* More parents are getting involved in their kids’ online activity — by helping them lie about their age. (“Where Age Is What You Say It Is,” from The New York Times, by Matt Richtel and Miguel Helft.)
State senator Linda Chesterfield (D-Little Rock) is now pushing SB214.
“It was the news of so many children committing suicide who had been bullied via the internet so as a former educator it resonated with me that we’ve got to do something,” Chesterfield says.
The one page legislation would establish the crime of “cyber bullying” in Arkansas.
“This is an acknowledgement that in this day and time with technology the way it is, that people are able to use other means and sometimes hide their hands when they throw the rocks,” Chesterfield says.
The bill says someone commits cyber-bullying if they electronically communicate with someone with the purpose of harrassing or intimidating, whether by cell phone or on-line.
Now two Pennsylvania districts — Mt. Lebanon and Penn Hills — are piloting an enhancement to the program that includes a character education component aimed at turning students into good citizens and empathetic colleagues who will be less likely to engage in bullying behavior.
* My daughter is an enthusiastic girl, prone to exclamations and grand pronouncements. Especially when it comes to food. Maggie loves to eat, and does so with the zeal of a rhinoceros. Last night I told her that Mom had a meeting after work, and then we had to run out for Open House Night at school, so I was ordering pizza for the boys.
“What am I going to eat?” she asked.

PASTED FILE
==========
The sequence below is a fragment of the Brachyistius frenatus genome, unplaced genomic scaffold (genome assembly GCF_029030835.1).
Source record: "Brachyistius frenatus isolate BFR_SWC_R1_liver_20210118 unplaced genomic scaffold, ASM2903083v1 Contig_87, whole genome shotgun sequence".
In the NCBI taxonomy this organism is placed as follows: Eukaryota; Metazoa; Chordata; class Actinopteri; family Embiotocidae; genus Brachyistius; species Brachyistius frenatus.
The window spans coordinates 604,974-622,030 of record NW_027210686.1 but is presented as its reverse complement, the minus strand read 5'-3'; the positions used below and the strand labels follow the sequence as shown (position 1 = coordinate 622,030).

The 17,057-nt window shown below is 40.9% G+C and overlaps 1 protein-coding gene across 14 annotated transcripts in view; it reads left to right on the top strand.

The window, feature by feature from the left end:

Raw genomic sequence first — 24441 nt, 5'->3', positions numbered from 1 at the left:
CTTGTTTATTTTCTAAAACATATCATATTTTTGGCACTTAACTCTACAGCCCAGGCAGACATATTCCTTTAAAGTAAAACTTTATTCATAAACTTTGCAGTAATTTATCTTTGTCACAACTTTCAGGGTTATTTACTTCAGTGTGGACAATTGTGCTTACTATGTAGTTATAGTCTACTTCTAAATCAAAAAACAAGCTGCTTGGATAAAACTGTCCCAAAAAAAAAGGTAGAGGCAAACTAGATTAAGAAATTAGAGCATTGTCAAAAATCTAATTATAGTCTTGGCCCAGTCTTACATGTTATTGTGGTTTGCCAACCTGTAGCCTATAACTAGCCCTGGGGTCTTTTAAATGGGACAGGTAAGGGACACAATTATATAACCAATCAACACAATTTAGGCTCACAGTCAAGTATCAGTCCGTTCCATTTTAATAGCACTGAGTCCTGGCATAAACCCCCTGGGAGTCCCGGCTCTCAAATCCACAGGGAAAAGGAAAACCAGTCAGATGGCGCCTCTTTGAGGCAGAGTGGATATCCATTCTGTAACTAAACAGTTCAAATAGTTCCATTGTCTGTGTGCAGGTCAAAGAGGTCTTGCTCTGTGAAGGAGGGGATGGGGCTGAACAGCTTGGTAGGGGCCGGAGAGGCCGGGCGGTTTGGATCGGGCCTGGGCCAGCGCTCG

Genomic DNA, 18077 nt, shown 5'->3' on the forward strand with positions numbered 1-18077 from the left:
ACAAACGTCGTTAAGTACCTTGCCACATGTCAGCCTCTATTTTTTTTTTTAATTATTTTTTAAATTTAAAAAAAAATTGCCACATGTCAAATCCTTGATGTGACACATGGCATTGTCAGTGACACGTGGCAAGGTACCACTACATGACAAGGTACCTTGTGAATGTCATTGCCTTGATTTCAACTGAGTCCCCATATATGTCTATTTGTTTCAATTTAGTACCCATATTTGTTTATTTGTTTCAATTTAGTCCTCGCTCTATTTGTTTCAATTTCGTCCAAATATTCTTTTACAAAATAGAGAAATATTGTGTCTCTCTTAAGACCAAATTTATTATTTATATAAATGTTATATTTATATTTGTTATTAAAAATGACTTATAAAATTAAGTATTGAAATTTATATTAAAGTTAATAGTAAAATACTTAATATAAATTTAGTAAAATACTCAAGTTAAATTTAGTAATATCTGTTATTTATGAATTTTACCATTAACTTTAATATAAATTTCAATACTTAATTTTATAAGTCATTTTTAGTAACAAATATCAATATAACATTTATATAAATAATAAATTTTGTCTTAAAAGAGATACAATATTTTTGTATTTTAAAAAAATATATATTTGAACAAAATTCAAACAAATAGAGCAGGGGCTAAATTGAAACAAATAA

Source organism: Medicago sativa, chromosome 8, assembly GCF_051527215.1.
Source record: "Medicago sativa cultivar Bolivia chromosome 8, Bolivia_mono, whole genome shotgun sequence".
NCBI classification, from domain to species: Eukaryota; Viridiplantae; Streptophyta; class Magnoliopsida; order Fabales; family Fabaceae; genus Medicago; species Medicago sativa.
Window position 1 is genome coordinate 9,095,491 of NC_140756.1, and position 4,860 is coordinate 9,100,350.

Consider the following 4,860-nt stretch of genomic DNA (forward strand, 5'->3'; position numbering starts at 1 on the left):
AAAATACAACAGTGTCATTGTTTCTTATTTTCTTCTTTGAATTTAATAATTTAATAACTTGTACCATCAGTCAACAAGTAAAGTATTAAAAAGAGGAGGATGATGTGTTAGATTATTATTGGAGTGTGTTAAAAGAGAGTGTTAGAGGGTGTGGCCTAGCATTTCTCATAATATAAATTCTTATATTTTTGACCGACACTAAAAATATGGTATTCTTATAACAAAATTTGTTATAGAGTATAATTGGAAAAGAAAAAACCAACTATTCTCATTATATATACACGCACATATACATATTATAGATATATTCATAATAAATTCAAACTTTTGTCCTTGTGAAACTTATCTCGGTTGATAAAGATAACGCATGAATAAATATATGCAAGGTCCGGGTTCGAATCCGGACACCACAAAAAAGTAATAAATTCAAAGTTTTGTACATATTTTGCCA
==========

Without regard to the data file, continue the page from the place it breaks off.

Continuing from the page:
I said I’d order a chicken parm sub for her.
“Really?! Today, this morning, I had the taste of chicken parm in mouth. I can taste things without eating them. That’s my power!”
* We are two days away from Talk Like a Pirate Day. With my new picture book out, A Pirate’s Guide to First Grade, it’s assumed that I’m one of those wildly extroverted guys who loves to talk like a pirate. So I’ve done a couple of radio shows, giving it my all, billowing and sputtering. These things are best filed under, “Live & Learn.”
Regrettably, due to an excess of rum and ill-advised gusto, I cut off my right hand and inserted a hook.
I hoped it would lend me street credibility, a quality that’s equally important to rappers and children’s book authors alike. But now I can only wear slip-on shoes. Arrrr.
A while back I nominated Kiss the Book for best logo image — and my support has not wavered. It’s actually a very good site, and you can find it on my handy, dandy sidebar. The good folks over there recently reviewedA Pirate’s Guide.
Here’s the booty quote:
“If you want your students to spend the next few hours speaking and acting like pirates – this is exactly the right book for you.What a fun way to start the school year – ending with a trip to the library to find the buried treasure!” — Kiss the Book.
* Lastly, two reminders: If you are within range of Tarrytown, NY, this Sunday, September 19 (which is, coincidentally “Talk Like a Pirate Day”), you’ll find me and dozens of way better authors & illustrators at “Sunnyside.” Click here for more details.
But if you are close to Ashton, MA, you can hang out with me heartie, illustrator Greg Ruth — hoist the mainsail, swill some grog, the whole magilla. I heard they are going all out for what should be a great, grand, jolly time, transforming a bookstore, Elmer’s, into a Pirate Ship! I hope Greg takes pictures. Look at the cool poster he created: